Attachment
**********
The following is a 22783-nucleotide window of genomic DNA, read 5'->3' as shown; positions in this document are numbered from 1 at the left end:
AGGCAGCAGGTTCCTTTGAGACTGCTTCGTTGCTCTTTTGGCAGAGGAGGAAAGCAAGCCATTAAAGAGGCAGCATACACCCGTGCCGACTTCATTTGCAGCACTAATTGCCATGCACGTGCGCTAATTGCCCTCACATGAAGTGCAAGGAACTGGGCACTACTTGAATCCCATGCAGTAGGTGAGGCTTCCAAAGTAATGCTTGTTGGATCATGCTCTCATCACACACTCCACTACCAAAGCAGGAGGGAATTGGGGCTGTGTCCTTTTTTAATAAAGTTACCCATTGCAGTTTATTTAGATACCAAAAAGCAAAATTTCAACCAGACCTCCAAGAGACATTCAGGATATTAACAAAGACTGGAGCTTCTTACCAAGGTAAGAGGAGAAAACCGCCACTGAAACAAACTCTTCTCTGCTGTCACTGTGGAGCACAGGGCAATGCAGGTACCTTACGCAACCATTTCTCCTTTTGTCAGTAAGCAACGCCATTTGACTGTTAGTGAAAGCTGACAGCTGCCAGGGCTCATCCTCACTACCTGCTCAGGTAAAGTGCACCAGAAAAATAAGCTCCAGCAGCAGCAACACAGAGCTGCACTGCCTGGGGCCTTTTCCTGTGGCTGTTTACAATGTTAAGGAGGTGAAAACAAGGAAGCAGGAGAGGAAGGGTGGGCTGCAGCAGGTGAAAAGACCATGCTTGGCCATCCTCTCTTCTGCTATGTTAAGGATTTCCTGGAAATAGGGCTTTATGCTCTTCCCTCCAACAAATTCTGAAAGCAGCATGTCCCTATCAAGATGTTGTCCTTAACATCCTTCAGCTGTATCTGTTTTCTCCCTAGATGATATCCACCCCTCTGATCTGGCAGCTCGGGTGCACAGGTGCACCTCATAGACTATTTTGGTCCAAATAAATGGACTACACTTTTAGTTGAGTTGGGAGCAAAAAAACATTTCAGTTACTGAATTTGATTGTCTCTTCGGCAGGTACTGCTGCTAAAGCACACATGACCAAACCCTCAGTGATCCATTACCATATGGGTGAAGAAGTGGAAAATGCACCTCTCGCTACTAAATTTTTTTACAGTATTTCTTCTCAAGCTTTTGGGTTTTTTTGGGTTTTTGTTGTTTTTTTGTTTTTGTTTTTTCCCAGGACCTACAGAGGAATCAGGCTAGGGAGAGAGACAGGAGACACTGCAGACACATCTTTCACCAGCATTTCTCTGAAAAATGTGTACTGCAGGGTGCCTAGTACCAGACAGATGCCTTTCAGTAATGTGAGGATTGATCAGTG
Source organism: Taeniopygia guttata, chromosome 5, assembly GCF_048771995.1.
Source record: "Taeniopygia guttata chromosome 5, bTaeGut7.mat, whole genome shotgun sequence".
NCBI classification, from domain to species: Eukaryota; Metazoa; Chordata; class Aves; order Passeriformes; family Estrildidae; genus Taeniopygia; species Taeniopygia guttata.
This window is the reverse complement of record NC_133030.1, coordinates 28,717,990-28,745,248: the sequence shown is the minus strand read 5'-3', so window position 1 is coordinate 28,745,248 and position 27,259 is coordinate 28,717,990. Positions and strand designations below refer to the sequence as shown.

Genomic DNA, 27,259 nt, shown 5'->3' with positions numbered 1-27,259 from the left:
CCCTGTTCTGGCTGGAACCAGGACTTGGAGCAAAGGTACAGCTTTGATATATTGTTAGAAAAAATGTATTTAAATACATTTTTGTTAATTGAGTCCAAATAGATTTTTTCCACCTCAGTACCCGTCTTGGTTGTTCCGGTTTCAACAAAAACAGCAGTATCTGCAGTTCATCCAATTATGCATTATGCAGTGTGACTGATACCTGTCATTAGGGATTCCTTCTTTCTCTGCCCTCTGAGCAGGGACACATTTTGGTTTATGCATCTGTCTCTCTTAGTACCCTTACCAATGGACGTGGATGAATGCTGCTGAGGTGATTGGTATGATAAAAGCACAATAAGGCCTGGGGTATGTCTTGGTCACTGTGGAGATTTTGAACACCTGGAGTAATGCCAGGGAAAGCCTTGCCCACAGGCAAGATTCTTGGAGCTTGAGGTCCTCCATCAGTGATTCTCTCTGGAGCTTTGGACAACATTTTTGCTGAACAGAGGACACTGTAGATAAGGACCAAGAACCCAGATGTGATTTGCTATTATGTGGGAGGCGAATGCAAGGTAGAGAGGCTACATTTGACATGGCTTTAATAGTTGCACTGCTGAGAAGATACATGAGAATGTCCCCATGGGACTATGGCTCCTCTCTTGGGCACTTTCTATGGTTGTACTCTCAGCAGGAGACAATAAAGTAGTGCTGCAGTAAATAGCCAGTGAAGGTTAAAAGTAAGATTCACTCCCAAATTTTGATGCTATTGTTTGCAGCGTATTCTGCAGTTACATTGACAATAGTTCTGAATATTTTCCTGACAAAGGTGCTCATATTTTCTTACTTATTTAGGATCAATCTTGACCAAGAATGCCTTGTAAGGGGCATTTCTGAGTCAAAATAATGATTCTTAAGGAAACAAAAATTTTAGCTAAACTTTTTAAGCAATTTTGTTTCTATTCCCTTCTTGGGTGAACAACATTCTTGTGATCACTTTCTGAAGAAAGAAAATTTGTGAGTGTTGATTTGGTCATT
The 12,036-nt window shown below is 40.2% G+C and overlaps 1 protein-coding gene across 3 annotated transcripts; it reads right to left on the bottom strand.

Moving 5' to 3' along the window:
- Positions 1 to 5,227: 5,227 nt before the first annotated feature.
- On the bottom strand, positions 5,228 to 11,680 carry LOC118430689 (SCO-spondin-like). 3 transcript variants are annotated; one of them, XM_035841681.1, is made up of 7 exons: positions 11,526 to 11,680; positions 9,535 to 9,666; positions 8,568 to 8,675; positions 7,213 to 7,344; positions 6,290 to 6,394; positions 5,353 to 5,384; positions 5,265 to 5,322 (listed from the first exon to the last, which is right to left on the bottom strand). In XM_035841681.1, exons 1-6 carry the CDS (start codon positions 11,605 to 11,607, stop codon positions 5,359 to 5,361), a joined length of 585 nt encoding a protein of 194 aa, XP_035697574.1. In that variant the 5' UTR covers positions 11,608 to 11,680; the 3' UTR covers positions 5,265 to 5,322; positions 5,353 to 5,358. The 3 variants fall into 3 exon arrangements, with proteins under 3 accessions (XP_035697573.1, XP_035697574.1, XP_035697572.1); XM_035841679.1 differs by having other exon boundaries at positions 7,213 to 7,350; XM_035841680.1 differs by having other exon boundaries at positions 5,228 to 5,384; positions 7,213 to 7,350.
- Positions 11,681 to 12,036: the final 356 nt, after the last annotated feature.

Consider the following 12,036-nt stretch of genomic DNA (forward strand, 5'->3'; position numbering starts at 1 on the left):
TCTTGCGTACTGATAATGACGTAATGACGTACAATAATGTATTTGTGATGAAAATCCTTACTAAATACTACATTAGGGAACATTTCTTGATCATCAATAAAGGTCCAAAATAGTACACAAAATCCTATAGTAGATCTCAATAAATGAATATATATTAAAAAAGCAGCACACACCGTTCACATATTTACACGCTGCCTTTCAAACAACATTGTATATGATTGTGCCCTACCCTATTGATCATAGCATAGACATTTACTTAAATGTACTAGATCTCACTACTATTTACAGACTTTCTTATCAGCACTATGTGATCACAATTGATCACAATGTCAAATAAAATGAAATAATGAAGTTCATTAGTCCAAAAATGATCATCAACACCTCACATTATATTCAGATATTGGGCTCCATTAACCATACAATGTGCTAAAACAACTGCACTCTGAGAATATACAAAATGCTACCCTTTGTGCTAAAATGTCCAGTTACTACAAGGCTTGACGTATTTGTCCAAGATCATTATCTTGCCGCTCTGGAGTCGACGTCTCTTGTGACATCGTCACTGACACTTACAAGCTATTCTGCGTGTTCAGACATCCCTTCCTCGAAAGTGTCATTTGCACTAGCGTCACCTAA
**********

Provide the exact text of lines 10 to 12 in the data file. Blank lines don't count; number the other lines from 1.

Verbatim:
Moving 5' to 3' along the window:
- Positions 1 to 5,227: 5,227 nt before the first annotated feature.
- On the bottom strand, positions 5,228 to 11,680 carry LOC118430689 (SCO-spondin-like). 3 transcript variants are annotated; one of them, XM_035841681.1, is made up of 7 exons: positions 11,526 to 11,680; positions 9,535 to 9,666; positions 8,568 to 8,675; positions 7,213 to 7,344; positions 6,290 to 6,394; positions 5,353 to 5,384; positions 5,265 to 5,322 (listed from the first exon to the last, which is right to left on the bottom strand). In XM_035841681.1, exons 1-6 carry the CDS (start codon positions 11,605 to 11,607, stop codon positions 5,359 to 5,361), a joined length of 585 nt encoding a protein of 194 aa, XP_035697574.1. In that variant the 5' UTR covers positions 11,608 to 11,680; the 3' UTR covers positions 5,265 to 5,322; positions 5,353 to 5,358. The 3 variants fall into 3 exon arrangements, with proteins under 3 accessions (XP_035697573.1, XP_035697574.1, XP_035697572.1); XM_035841679.1 differs by having other exon boundaries at positions 7,213 to 7,350; XM_035841680.1 differs by having other exon boundaries at positions 5,228 to 5,384; positions 7,213 to 7,350.